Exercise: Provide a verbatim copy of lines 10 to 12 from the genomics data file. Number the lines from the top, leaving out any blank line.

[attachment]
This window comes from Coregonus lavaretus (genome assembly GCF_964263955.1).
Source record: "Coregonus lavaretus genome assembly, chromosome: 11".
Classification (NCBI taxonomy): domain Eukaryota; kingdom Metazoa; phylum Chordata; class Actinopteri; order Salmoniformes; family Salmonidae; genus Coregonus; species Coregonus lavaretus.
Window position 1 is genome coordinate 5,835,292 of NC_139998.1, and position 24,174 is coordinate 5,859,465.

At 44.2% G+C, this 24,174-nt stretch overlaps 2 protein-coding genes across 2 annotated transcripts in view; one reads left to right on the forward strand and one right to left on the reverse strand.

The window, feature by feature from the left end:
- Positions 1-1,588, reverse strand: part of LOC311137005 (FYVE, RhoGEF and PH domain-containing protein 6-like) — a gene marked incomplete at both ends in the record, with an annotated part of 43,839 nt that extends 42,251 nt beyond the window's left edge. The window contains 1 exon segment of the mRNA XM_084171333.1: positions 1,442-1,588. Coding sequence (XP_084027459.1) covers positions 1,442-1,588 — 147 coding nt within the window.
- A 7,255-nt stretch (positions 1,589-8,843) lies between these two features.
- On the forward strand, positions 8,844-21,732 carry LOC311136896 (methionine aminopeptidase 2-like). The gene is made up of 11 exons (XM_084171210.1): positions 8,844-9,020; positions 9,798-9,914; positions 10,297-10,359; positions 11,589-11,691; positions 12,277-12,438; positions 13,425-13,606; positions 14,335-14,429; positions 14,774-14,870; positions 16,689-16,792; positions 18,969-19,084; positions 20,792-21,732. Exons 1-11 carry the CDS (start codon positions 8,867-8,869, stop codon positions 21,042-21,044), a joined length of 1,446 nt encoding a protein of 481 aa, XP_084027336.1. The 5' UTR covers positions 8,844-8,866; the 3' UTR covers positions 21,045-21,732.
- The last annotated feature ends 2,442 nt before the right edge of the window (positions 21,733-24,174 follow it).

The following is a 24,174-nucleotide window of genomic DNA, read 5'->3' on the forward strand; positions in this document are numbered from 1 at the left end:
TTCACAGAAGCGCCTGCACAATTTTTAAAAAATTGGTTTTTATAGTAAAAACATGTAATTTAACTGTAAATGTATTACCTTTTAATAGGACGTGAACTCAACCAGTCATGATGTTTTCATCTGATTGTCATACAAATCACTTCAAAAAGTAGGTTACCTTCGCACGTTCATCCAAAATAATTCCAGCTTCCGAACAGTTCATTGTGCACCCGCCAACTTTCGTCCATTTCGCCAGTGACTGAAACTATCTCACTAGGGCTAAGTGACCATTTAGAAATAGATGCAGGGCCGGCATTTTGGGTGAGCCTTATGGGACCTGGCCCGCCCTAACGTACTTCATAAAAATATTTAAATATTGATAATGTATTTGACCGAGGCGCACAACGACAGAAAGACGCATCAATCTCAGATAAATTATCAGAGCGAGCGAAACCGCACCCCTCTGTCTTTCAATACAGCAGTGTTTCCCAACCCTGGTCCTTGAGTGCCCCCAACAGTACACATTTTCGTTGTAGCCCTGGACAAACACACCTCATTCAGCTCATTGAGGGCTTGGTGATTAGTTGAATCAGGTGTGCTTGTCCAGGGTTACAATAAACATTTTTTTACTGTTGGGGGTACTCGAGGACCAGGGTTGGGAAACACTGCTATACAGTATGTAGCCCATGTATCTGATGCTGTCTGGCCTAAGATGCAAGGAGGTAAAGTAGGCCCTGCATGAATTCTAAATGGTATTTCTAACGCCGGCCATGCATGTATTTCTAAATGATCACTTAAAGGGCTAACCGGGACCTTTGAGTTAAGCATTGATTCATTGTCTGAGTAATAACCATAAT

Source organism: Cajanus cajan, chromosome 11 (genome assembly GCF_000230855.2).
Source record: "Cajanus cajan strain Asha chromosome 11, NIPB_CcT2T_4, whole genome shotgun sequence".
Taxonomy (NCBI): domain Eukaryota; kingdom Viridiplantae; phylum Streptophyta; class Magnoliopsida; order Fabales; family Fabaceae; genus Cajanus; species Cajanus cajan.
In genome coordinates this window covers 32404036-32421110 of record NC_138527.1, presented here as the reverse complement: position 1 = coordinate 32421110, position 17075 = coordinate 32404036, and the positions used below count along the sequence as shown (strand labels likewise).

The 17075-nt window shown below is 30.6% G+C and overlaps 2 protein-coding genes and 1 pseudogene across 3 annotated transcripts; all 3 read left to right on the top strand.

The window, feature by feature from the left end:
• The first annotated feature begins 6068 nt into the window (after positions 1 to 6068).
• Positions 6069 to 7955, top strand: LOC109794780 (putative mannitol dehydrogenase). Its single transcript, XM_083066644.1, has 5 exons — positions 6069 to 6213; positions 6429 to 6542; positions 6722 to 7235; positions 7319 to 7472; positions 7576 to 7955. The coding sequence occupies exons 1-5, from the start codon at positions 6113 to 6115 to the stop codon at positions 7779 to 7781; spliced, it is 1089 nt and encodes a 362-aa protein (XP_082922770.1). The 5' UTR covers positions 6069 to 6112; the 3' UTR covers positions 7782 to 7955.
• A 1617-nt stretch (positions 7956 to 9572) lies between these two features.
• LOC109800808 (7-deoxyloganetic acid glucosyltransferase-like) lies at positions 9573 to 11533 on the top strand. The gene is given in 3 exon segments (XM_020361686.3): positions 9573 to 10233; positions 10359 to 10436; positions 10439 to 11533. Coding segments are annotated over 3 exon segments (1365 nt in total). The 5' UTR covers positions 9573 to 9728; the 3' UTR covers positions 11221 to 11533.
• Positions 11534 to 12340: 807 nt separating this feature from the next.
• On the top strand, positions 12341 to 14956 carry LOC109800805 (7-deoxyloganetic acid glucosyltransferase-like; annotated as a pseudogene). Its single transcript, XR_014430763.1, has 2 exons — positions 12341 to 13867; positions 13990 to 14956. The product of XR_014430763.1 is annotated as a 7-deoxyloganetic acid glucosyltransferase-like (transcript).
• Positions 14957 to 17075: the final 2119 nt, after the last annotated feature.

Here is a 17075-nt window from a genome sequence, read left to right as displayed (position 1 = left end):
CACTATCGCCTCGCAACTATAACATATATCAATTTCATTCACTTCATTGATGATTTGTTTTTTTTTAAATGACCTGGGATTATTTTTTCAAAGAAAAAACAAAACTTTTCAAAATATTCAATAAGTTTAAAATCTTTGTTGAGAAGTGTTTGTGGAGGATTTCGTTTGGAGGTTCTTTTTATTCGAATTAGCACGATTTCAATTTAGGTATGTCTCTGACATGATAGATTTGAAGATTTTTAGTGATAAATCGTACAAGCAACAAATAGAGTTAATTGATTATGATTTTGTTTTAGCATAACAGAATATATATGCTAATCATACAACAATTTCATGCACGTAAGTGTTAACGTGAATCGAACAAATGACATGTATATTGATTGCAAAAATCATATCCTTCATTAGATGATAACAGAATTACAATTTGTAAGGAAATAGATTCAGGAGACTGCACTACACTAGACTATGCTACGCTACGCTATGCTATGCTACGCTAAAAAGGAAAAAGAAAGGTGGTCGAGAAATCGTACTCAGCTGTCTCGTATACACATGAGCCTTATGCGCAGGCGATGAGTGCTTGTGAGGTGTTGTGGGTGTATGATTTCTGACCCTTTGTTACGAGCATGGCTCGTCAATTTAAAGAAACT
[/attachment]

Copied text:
- The last annotated feature ends 2,442 nt before the right edge of the window (positions 21,733-24,174 follow it).

The following is a 24,174-nucleotide window of genomic DNA, read 5'->3' on the forward strand; positions in this document are numbered from 1 at the left end:
TTCACAGAAGCGCCTGCACAATTTTTAAAAAATTGGTTTTTATAGTAAAAACATGTAATTTAACTGTAAATGTATTACCTTTTAATAGGACGTGAACTCAACCAGTCATGATGTTTTCATCTGATTGTCATACAAATCACTTCAAAAAGTAGGTTACCTTCGCACGTTCATCCAAAATAATTCCAGCTTCCGAACAGTTCATTGTGCACCCGCCAACTTTCGTCCATTTCGCCAGTGACTGAAACTATCTCACTAGGGCTAAGTGACCATTTAGAAATAGATGCAGGGCCGGCATTTTGGGTGAGCCTTATGGGACCTGGCCCGCCCTAACGTACTTCATAAAAATATTTAAATATTGATAATGTATTTGACCGAGGCGCACAACGACAGAAAGACGCATCAATCTCAGATAAATTATCAGAGCGAGCGAAACCGCACCCCTCTGTCTTTCAATACAGCAGTGTTTCCCAACCCTGGTCCTTGAGTGCCCCCAACAGTACACATTTTCGTTGTAGCCCTGGACAAACACACCTCATTCAGCTCATTGAGGGCTTGGTGATTAGTTGAATCAGGTGTGCTTGTCCAGGGTTACAATAAACATTTTTTTACTGTTGGGGGTACTCGAGGACCAGGGTTGGGAAACACTGCTATACAGTATGTAGCCCATGTATCTGATGCTGTCTGGCCTAAGATGCAAGGAGGTAAAGTAGGCCCTGCATGAATTCTAAATGGTATTTCTAACGCCGGCCATGCATGTATTTCTAAATGATCACTTAAAGGGCTAACCGGGACCTTTGAGTTAAGCATTGATTCATTGTCTGAGTAATAACCATAAT